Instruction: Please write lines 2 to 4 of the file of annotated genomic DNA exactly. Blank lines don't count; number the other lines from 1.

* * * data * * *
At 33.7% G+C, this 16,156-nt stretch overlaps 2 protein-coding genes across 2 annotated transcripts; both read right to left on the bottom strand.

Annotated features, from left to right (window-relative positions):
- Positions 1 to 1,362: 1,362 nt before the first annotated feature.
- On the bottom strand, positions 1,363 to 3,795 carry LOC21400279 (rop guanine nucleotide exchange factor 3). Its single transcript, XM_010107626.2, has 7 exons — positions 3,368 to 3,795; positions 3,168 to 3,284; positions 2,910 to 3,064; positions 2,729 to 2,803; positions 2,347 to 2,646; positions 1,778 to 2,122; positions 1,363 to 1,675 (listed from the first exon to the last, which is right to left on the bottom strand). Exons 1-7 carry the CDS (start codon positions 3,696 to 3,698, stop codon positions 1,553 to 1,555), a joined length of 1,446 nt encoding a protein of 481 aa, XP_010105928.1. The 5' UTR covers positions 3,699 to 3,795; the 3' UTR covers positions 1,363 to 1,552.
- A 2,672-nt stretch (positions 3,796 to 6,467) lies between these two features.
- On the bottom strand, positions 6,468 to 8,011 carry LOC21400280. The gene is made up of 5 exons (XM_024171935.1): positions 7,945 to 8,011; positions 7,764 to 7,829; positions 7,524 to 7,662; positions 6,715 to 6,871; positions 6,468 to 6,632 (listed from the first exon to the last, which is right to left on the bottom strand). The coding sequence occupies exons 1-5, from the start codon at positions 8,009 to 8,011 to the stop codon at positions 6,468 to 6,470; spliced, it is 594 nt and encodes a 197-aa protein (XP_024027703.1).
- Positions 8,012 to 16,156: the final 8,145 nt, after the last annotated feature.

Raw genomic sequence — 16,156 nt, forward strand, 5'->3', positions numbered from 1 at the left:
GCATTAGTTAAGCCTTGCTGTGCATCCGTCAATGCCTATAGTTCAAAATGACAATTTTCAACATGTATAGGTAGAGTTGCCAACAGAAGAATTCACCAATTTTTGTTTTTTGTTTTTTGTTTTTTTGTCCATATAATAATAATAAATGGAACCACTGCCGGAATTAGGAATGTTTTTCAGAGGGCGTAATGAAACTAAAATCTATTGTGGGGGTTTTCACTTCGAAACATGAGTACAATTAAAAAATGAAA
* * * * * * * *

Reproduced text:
Annotated features, from left to right (window-relative positions):
- Positions 1 to 1,362: 1,362 nt before the first annotated feature.
- On the bottom strand, positions 1,363 to 3,795 carry LOC21400279 (rop guanine nucleotide exchange factor 3). Its single transcript, XM_010107626.2, has 7 exons — positions 3,368 to 3,795; positions 3,168 to 3,284; positions 2,910 to 3,064; positions 2,729 to 2,803; positions 2,347 to 2,646; positions 1,778 to 2,122; positions 1,363 to 1,675 (listed from the first exon to the last, which is right to left on the bottom strand). Exons 1-7 carry the CDS (start codon positions 3,696 to 3,698, stop codon positions 1,553 to 1,555), a joined length of 1,446 nt encoding a protein of 481 aa, XP_010105928.1. The 5' UTR covers positions 3,699 to 3,795; the 3' UTR covers positions 1,363 to 1,552.